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The tens of thousands of annual visitors to St.Andrews Castle marvel at the coastal setting, delving into as much – or as little – history as satisfies them and all leave happy. However, this site has a lot more hidden stories that are not often told.  With its links to the Cathedral, St. Salvators Chapel and the University, the ecclesiasticals in charge of St Andrews Castle have influenced town life for over 800 years. They were politicians, lawyers and clergymen who advised the monarchy of Scotland.


The site was first used as an ecclesiastical residence in the 12th century when Prior Roger de Beaumont was the first to live outside of the cathedral grounds. All we know is that he died in 1202.

During the wars of independence King Edward of England attacked both the castle and cathedral. Despite the victory at Bannockburn the English forces returned in 1336 and the first siege of the castle took place the following year. The siege of 1546-7 is so well documented that it is often forgotten that the castle had suffered in earlier times. The damage during the first siege was so bad that the castle had to be rebuilt. The 14th century fore-tower was built on all that remained of the original tower; a stone arch that is now barely knee high.

Visiting in 2010, we see a calm, rejuvenating scene based around a grassy courtyard with redundant water well. When in use this site would have been a hive of activity. There were external timber staircases to the upper levels and ancillary buildings, such as stables, attached to the walls. The Seagate was not a viewing point nor meant for nesting seagulls. It was a means of access to the sea which was the main transport route of medieval countries.  Imagine the noise and smells of horses and goods arriving, animals, servants and children moving about. That’s a castle in real life. Since the earliest days the bishops had educated the sons of nobility, such as James I and II. By 1411 this led to the creation of the university.

With the continuing need to defend itself and with changing fashions it is no surprise to find that the castle has changed shape. The 14th century pentagonal site has had rectangular towers changed to circular blockhouses. The dry moat has been partially filled in and associated buildings have come and gone. A 16th century town map shows a substantial three storey building that complements the multi-spired cathedral contained in its own grounds.

However, all designs of the castle aimed to display lordship in order to reflect the status of the residents who were the centre of Catholic Scotland (in pre-reformation times). According to one architectural historian lordship is defined by three elements; a great hall, private chapel and impressive entrance door. St Andrews Castle had all three.

At the end of the 17th century John Slezer, a military draughtsman, drew the neglected ruins and declared it would have rivalled the great hall of Stirling Castle, a kings’ residence. Unfortunately the great hall, damaged by pounding cannonballs in 1547, succumbed to the waves of a storm in 1801 and crashed into the rocks below. After the site was cleared and a strengthening wall built the townspeople could enjoy a beach, which the castle inhabitants never had.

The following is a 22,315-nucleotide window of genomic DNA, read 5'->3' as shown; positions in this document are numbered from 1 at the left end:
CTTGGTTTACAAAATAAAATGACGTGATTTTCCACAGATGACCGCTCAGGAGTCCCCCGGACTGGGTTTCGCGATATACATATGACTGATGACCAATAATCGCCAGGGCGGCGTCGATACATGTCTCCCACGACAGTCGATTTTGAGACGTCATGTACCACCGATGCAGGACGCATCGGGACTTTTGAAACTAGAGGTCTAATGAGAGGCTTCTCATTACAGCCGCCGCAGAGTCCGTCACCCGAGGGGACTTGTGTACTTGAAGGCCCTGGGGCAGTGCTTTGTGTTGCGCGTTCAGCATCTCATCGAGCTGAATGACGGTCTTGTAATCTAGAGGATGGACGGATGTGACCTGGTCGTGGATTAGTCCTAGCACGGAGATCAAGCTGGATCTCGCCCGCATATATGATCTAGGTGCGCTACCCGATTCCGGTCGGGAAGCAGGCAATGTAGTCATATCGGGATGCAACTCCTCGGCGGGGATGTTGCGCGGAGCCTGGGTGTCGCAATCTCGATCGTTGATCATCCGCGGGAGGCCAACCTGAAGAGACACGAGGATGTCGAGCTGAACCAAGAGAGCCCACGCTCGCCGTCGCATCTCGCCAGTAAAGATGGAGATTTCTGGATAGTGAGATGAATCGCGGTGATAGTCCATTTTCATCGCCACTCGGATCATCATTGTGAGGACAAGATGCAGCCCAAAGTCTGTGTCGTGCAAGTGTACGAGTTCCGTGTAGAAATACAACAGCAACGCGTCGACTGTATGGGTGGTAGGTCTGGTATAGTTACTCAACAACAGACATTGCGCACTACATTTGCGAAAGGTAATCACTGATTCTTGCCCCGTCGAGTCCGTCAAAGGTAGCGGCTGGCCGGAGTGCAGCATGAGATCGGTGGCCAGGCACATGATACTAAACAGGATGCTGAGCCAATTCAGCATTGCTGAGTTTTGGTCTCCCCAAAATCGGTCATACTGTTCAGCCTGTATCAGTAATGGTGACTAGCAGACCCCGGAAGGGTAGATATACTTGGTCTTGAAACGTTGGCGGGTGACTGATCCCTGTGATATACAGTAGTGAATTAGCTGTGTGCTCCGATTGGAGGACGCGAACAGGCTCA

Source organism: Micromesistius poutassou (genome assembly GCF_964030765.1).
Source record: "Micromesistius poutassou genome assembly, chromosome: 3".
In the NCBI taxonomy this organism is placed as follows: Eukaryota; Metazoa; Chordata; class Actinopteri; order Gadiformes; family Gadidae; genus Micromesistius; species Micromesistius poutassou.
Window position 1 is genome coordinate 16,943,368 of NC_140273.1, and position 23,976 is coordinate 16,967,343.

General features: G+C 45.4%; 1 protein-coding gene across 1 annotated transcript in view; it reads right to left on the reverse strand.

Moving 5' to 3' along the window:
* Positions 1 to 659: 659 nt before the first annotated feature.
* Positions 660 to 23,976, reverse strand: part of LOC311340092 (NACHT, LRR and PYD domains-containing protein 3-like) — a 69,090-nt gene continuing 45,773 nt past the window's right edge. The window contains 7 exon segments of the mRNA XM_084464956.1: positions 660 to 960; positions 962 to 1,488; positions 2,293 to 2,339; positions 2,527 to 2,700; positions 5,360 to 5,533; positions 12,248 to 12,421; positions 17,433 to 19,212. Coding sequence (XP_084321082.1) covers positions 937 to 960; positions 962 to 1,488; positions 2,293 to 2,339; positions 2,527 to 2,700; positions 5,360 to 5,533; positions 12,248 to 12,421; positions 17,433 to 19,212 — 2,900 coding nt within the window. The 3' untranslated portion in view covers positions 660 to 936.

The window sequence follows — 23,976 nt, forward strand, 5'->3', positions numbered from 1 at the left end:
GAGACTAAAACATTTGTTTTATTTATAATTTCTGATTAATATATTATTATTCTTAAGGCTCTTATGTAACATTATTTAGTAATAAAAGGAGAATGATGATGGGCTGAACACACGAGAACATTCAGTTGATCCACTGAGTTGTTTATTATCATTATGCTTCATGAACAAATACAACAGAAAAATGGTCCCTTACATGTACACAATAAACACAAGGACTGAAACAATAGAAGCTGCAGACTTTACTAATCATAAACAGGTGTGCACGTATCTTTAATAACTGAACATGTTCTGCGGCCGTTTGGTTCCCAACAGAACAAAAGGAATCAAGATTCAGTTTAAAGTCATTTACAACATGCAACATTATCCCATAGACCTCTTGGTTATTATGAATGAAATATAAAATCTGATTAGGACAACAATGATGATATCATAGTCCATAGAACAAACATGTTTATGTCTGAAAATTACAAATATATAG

One of the two main features of the castle is the bottle dungeon. Less well appreciated is that the castle was also a state prison in other periods. The first Archbishop of the castle, Patrick Graham, was deprived of his office and found himself a prisoner, possibly for political purposes. He was kept prisoner for the rest of his life on the grounds that he was insane – whether this madness took hold before or after his period in the bottle dungeon I cannot say.

In 1402, David, Duke of Rothesay was on his way to St Andrews to retain it for his father the king. He fell into a trap and was captured on the orders of his uncle, Duke of Albany. He eventually died in Falkland Palace at the age of 24 leaving a problem for the throne of Scotland.  Although the sons of nobility were educated in the castle other boys were not so lucky. James Hamilton, destined to be 3rd Earl of Arran, was held hostage for the better behaviour of his unreliable father. He was present during the 1646-7 seige when Cardinal David Beaton was murdered and his own father in charge of relieving the castle from the besiegers. Eventually he was declared insane when he attempted to get too close to the returned Mary, Queen of Scots.

During the Civil War the castle was used as a prison by the Covenanters. In 1646 a royalist supporter, Lord, James Ogilvie, was detained pending execution. It is alleged that his mother and sister visited the night before. Two women left but in the morning the sister was found sitting in James’ cell, wearing her brothers clothes. She was eventually released but her brother was well on his way to France. Ogilvie’s fellow prisoners were not so fortunate and executed.

The demise of the site came during and after the Civil War when episcopacy was abolished three times (1592, 1638 and 1689). Its revival in-between these times did nothing to protect the fabric of the building from neglect. As with the Cathedral, the townspeople had a convenient source of building material. So, as you walk about the town you now know why there is a similarity and character to the stonework!

The visitor centre regularly receives visitors claiming descent from the martyr George Wishart, his accuser, Cardinal David Beaton and the besiegers of 1546. The beautiful setting of both land and sea is reassuringly protected by law. From the towers there are privileged views during Leuchars Air Show. The sight of the Red Arrows flying overhead designing love hearts with red smoke is a memory to be cherished. Combine that with the sight of luxury yachts, seabirds and leaping dolphins and you have the magic of St Andrews Castle.